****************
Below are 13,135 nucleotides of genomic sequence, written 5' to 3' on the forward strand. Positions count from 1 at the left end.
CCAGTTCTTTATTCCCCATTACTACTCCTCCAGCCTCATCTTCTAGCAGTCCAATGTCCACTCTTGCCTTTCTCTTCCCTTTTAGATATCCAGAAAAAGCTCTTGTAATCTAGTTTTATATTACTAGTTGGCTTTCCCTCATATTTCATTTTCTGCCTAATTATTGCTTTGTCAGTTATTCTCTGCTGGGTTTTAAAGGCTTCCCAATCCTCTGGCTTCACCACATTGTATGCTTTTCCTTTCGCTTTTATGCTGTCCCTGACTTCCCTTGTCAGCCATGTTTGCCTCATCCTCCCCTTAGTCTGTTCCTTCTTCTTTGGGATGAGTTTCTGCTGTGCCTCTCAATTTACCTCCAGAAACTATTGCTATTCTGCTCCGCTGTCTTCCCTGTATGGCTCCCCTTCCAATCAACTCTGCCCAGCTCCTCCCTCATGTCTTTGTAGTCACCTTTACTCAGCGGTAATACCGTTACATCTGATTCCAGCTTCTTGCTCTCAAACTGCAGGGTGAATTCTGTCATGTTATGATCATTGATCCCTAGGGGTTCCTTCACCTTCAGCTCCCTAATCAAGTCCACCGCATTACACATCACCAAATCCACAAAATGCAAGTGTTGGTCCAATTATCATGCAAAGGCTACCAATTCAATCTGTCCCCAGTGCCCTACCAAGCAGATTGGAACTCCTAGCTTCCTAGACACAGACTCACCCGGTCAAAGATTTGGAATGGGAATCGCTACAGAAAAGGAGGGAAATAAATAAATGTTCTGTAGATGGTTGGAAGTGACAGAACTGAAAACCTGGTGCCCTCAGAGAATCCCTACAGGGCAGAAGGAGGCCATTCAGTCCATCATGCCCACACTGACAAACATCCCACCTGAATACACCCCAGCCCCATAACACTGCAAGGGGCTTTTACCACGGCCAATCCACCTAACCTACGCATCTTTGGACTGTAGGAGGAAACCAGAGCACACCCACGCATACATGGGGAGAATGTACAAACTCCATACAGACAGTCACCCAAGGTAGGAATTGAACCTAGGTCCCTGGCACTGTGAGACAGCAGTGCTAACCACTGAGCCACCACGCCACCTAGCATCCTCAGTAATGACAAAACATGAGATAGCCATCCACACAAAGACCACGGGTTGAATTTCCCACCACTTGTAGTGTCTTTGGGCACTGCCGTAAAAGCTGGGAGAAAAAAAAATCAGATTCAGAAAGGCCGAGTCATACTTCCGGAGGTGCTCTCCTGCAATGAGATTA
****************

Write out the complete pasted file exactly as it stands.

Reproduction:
Below are 13,135 nucleotides of genomic sequence, written 5' to 3' on the forward strand. Positions count from 1 at the left end.
CCAGTTCTTTATTCCCCATTACTACTCCTCCAGCCTCATCTTCTAGCAGTCCAATGTCCACTCTTGCCTTTCTCTTCCCTTTTAGATATCCAGAAAAAGCTCTTGTAATCTAGTTTTATATTACTAGTTGGCTTTCCCTCATATTTCATTTTCTGCCTAATTATTGCTTTGTCAGTTATTCTCTGCTGGGTTTTAAAGGCTTCCCAATCCTCTGGCTTCACCACATTGTATGCTTTTCCTTTCGCTTTTATGCTGTCCCTGACTTCCCTTGTCAGCCATGTTTGCCTCATCCTCCCCTTAGTCTGTTCCTTCTTCTTTGGGATGAGTTTCTGCTGTGCCTCTCAATTTACCTCCAGAAACTATTGCTATTCTGCTCCGCTGTCTTCCCTGTATGGCTCCCCTTCCAATCAACTCTGCCCAGCTCCTCCCTCATGTCTTTGTAGTCACCTTTACTCAGCGGTAATACCGTTACATCTGATTCCAGCTTCTTGCTCTCAAACTGCAGGGTGAATTCTGTCATGTTATGATCATTGATCCCTAGGGGTTCCTTCACCTTCAGCTCCCTAATCAAGTCCACCGCATTACACATCACCAAATCCACAAAATGCAAGTGTTGGTCCAATTATCATGCAAAGGCTACCAATTCAATCTGTCCCCAGTGCCCTACCAAGCAGATTGGAACTCCTAGCTTCCTAGACACAGACTCACCCGGTCAAAGATTTGGAATGGGAATCGCTACAGAAAAGGAGGGAAATAAATAAATGTTCTGTAGATGGTTGGAAGTGACAGAACTGAAAACCTGGTGCCCTCAGAGAATCCCTACAGGGCAGAAGGAGGCCATTCAGTCCATCATGCCCACACTGACAAACATCCCACCTGAATACACCCCAGCCCCATAACACTGCAAGGGGCTTTTACCACGGCCAATCCACCTAACCTACGCATCTTTGGACTGTAGGAGGAAACCAGAGCACACCCACGCATACATGGGGAGAATGTACAAACTCCATACAGACAGTCACCCAAGGTAGGAATTGAACCTAGGTCCCTGGCACTGTGAGACAGCAGTGCTAACCACTGAGCCACCACGCCACCTAGCATCCTCAGTAATGACAAAACATGAGATAGCCATCCACACAAAGACCACGGGTTGAATTTCCCACCACTTGTAGTGTCTTTGGGCACTGCCGTAAAAGCTGGGAGAAAAAAAAATCAGATTCAGAAAGGCCGAGTCATACTTCCGGAGGTGCTCTCCTGCAATGAGATTA